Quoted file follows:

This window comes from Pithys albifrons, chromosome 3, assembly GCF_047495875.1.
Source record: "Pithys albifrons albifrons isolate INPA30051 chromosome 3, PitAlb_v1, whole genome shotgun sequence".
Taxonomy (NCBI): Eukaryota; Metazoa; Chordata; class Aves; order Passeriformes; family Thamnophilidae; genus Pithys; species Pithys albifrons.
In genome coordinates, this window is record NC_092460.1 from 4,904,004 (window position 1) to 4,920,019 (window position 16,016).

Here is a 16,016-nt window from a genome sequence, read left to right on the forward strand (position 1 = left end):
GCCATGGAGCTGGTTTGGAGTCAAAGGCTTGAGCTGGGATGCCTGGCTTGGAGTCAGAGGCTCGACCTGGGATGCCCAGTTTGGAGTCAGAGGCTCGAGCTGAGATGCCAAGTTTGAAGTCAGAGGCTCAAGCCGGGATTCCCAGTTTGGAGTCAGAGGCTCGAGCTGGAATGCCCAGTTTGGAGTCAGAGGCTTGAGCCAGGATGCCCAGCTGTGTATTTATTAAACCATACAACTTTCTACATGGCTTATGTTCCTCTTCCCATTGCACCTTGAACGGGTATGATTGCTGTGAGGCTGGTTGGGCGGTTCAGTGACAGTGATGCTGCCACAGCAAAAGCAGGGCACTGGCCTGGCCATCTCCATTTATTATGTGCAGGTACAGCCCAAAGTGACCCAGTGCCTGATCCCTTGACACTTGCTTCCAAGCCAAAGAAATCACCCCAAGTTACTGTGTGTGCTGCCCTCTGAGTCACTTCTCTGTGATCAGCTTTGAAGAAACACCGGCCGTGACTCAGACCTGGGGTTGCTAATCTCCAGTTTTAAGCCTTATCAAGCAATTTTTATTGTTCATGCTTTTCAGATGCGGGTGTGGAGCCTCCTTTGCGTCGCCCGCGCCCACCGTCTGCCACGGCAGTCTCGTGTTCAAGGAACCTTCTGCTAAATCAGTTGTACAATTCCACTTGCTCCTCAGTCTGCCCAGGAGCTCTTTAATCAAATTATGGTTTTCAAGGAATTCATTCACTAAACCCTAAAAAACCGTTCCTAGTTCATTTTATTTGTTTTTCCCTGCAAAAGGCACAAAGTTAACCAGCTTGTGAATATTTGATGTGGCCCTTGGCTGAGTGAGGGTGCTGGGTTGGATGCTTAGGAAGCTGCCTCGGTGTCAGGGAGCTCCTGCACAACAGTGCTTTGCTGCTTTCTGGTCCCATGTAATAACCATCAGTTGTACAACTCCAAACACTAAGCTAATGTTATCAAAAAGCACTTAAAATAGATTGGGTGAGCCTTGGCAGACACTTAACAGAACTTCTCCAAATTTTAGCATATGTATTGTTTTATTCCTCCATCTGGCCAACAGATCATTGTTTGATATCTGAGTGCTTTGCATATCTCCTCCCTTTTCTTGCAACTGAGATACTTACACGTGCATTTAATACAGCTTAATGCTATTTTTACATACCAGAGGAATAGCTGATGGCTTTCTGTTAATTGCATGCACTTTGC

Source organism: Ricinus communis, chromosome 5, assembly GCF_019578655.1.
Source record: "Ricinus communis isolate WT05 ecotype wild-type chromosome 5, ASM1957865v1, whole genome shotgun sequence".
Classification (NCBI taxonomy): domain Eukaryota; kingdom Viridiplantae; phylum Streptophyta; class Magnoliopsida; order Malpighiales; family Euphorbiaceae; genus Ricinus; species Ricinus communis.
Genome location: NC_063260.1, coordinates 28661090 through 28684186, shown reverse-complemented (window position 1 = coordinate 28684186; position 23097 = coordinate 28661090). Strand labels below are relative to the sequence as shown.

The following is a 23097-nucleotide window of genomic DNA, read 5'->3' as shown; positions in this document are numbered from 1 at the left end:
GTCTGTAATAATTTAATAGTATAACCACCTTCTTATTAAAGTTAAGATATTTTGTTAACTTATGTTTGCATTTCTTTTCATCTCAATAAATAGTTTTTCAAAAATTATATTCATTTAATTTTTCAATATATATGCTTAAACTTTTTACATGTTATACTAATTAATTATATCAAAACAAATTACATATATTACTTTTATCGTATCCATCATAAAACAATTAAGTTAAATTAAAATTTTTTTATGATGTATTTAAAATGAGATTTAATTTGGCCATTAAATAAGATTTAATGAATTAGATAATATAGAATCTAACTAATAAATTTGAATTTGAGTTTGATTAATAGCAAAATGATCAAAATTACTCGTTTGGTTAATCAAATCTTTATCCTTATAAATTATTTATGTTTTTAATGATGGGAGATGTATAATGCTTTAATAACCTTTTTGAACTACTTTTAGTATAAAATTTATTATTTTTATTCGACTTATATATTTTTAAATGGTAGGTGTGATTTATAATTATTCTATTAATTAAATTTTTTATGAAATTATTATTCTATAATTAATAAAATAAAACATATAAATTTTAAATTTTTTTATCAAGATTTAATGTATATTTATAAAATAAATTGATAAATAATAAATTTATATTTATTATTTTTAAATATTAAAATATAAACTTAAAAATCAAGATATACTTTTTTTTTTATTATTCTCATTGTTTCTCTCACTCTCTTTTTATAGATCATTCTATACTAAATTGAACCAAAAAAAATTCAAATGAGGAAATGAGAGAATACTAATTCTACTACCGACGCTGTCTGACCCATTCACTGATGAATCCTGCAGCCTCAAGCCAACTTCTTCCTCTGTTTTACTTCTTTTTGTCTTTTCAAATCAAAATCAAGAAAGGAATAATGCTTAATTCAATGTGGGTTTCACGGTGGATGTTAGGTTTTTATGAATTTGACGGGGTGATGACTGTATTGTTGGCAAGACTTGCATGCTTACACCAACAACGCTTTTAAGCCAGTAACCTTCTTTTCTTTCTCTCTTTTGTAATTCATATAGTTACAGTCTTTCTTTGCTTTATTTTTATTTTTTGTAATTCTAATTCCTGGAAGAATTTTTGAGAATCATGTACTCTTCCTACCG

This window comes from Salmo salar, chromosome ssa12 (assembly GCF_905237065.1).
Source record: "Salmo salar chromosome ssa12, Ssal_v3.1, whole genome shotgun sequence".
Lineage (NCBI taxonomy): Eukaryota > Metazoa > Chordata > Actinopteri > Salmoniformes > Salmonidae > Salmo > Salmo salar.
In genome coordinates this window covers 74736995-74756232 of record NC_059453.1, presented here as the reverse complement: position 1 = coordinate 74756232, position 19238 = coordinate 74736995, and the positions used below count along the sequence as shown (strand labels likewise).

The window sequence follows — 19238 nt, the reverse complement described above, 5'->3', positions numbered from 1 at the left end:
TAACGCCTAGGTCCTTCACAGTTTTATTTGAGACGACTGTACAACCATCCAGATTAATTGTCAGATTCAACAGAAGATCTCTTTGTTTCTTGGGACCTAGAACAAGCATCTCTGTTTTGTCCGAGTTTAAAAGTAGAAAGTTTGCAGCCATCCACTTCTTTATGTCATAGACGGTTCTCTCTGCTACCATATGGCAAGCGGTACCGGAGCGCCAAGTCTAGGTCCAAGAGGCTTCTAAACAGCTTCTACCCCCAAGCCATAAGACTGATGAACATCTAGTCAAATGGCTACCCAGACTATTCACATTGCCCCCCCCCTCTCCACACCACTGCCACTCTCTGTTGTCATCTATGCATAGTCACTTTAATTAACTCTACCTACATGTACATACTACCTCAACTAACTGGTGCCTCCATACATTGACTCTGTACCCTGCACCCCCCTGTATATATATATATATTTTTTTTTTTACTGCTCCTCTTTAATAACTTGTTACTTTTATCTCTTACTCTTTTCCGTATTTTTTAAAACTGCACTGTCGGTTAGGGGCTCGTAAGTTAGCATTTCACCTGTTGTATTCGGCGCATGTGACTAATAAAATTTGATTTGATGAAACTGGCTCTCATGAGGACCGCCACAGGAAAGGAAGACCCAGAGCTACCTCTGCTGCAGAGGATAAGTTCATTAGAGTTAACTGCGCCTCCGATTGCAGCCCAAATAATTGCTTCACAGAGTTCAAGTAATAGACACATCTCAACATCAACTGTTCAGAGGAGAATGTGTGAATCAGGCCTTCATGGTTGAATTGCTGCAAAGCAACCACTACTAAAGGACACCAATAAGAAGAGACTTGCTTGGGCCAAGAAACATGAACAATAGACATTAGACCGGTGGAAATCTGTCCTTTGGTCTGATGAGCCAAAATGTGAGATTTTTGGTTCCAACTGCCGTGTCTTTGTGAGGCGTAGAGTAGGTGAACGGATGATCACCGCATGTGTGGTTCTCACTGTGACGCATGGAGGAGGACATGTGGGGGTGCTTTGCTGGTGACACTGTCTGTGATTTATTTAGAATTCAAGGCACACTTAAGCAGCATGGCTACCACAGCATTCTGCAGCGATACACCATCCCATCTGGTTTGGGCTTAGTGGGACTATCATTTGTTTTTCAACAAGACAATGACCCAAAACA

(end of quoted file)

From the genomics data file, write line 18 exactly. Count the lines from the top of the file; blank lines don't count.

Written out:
TAACGCCTAGGTCCTTCACAGTTTTATTTGAGACGACTGTACAACCATCCAGATTAATTGTCAGATTCAACAGAAGATCTCTTTGTTTCTTGGGACCTAGAACAAGCATCTCTGTTTTGTCCGAGTTTAAAAGTAGAAAGTTTGCAGCCATCCACTTCTTTATGTCATAGACGGTTCTCTCTGCTACCATATGGCAAGCGGTACCGGAGCGCCAAGTCTAGGTCCAAGAGGCTTCTAAACAGCTTCTACCCCCAAGCCATAAGACTGATGAACATCTAGTCAAATGGCTACCCAGACTATTCACATTGCCCCCCCCCTCTCCACACCACTGCCACTCTCTGTTGTCATCTATGCATAGTCACTTTAATTAACTCTACCTACATGTACATACTACCTCAACTAACTGGTGCCTCCATACATTGACTCTGTACCCTGCACCCCCCTGTATATATATATATATTTTTTTTTTTACTGCTCCTCTTTAATAACTTGTTACTTTTATCTCTTACTCTTTTCCGTATTTTTTAAAACTGCACTGTCGGTTAGGGGCTCGTAAGTTAGCATTTCACCTGTTGTATTCGGCGCATGTGACTAATAAAATTTGATTTGATGAAACTGGCTCTCATGAGGACCGCCACAGGAAAGGAAGACCCAGAGCTACCTCTGCTGCAGAGGATAAGTTCATTAGAGTTAACTGCGCCTCCGATTGCAGCCCAAATAATTGCTTCACAGAGTTCAAGTAATAGACACATCTCAACATCAACTGTTCAGAGGAGAATGTGTGAATCAGGCCTTCATGGTTGAATTGCTGCAAAGCAACCACTACTAAAGGACACCAATAAGAAGAGACTTGCTTGGGCCAAGAAACATGAACAATAGACATTAGACCGGTGGAAATCTGTCCTTTGGTCTGATGAGCCAAAATGTGAGATTTTTGGTTCCAACTGCCGTGTCTTTGTGAGGCGTAGAGTAGGTGAACGGATGATCACCGCATGTGTGGTTCTCACTGTGACGCATGGAGGAGGACATGTGGGGGTGCTTTGCTGGTGACACTGTCTGTGATTTATTTAGAATTCAAGGCACACTTAAGCAGCATGGCTACCACAGCATTCTGCAGCGATACACCATCCCATCTGGTTTGGGCTTAGTGGGACTATCATTTGTTTTTCAACAAGACAATGACCCAAAACA